Exchange Rates Have Kept Tokyo Stock Woes From Reaching New York

Late in December, 1989, the index of prices in the Tokyo stock exchange closed just below 39,000. This April, it fell below 16,000, a decline of nearly 60% in a little more than two years. Although the index rebounded from its recent lows, there is little chance that investors in Japanese stocks will see an early return to the once lofty values.

The fall in the Tokyo market has wiped out all of the gains since 1986. But the Tokyo decline did not spread to the rest of the world. Market indexes in most countries were higher at the end of April than in the previous December and far above 1986 levels. Tokyo was clearly out of step.

At first glance, this seems surprising. From frequent repetition, investors know that world markets for goods, bonds and shares are related: We live in a global economy, and events abroad have impacts at home. Financial assets are mobile. Investors can now move their wealth from country to country with a telephone call.

Most investors recall that the October, 1987, stock market crash was not confined to New York. Prices in all countries declined, some more and some less than New York. The Tokyo market was one of the latter; prices fell less than in New York, and they recovered more quickly. Despite the differences of timing and magnitude, however, linkage seemed to be present.

Why then and not now? Is there less to interdependence and internationalization than we have been taught to believe?

Discussions of the global financial marketplace usually neglect the role of exchange rates. In 1987, fixed exchange rates at first spread stock market collapse around the world. In 1991-92, fluctuating exchange rates worked to insulate markets in the United States, Europe and Asia from the deflationary effects of Japanese monetary policy.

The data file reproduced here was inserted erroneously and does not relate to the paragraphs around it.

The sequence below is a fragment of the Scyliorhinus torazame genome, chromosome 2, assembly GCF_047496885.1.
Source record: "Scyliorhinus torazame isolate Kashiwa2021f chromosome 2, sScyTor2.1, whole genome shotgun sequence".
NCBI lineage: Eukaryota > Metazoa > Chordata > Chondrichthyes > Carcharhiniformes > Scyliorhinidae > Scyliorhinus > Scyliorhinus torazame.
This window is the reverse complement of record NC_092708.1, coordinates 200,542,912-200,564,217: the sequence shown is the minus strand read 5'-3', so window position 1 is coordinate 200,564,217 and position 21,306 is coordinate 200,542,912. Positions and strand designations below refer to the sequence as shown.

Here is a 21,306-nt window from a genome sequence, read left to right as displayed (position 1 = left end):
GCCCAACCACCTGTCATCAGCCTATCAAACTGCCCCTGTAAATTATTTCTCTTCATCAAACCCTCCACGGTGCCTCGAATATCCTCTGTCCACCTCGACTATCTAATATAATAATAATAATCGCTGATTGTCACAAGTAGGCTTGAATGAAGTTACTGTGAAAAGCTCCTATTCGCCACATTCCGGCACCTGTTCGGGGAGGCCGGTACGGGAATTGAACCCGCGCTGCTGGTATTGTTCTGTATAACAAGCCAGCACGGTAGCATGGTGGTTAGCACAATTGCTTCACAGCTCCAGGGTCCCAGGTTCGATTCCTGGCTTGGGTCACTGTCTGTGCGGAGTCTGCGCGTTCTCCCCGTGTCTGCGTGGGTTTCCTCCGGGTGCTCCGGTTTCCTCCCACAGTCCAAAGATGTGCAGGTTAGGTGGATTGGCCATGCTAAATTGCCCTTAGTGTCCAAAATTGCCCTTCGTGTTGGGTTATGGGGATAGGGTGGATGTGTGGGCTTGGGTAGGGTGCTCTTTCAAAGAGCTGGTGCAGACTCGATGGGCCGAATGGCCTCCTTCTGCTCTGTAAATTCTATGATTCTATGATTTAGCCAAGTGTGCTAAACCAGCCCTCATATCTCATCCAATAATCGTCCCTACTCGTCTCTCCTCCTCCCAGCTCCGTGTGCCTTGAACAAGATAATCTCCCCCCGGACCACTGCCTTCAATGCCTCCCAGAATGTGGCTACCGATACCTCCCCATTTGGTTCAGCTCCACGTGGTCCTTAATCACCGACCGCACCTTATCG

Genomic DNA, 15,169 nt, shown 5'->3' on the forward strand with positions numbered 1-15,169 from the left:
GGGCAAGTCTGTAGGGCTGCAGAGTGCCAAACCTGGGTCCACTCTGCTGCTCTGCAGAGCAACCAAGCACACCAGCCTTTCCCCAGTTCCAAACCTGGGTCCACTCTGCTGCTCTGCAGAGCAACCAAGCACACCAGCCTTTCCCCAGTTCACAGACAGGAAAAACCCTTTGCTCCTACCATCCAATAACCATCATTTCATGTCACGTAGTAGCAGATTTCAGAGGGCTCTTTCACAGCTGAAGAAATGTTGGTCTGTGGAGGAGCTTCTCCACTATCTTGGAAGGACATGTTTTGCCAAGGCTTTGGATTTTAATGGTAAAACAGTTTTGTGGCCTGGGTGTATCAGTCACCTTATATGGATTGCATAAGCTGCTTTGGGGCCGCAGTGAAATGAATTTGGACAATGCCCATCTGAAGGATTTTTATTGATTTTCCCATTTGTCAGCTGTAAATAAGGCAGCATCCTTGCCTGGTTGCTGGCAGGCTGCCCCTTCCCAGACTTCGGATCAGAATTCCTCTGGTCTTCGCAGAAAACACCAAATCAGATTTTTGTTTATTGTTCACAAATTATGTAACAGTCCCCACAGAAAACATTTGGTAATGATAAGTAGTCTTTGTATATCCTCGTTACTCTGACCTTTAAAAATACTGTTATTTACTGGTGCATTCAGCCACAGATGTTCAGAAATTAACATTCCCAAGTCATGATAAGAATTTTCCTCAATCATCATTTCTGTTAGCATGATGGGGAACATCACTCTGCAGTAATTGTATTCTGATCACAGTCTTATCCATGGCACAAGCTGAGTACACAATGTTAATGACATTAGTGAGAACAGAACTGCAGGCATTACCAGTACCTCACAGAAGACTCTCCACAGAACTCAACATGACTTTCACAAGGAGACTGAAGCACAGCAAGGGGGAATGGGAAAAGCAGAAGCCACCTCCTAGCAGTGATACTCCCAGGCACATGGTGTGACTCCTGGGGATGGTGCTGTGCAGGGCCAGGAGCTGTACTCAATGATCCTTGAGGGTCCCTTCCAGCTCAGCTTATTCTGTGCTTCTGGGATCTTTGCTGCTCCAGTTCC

The essential difference between fixed and fluctuating rates is the decision about what central banks, such as the Federal Reserve Board or the Bank of Japan, are permitted to do. An exchange rate is the price of one money in terms of another. With fixed exchange rates, the price is fixed. Central bankers keep it fixed by issuing more money if the value of domestic money starts to rise relative to foreign money (the exchange rate appreciates) and reduce money in circulation if the exchange rate depreciates.

A fluctuating exchange rate lets the central bank decide on the amount of money issued or withdrawn. If the bank issues too much, the value of each unit goes down; domestic prices rise and the exchange rate falls. If they issue too little, or withdraw too much, domestic prices fall and the exchange rate rises.

In January, 1987, Treasury Secretary James Baker and the finance ministers of Japan, Germany and other industrial countries, meeting at the Louvre, agreed to manage exchange rates within a narrow band. Exchange rate targets were not announced, but a rate of about 145 yen per dollar prevailed until late October.

To maintain this exchange rate, the U.S. had to follow a disinflationary policy, Japan an inflationary policy. U.S. money growth fell, particularly in the July to September quarter that preceded the October crash. Japan's central bank expanded bank reserves and money at the fastest pace in the decade.

Although there is no single cause of the 1987 stock market crash, exchange rate policy made a major contribution. This view was apparently shared by the Fed and the U.S. government. Within a day of the stock market plunge, they abandoned the Louvre agreement, expanded money and allowed the dollar to fall.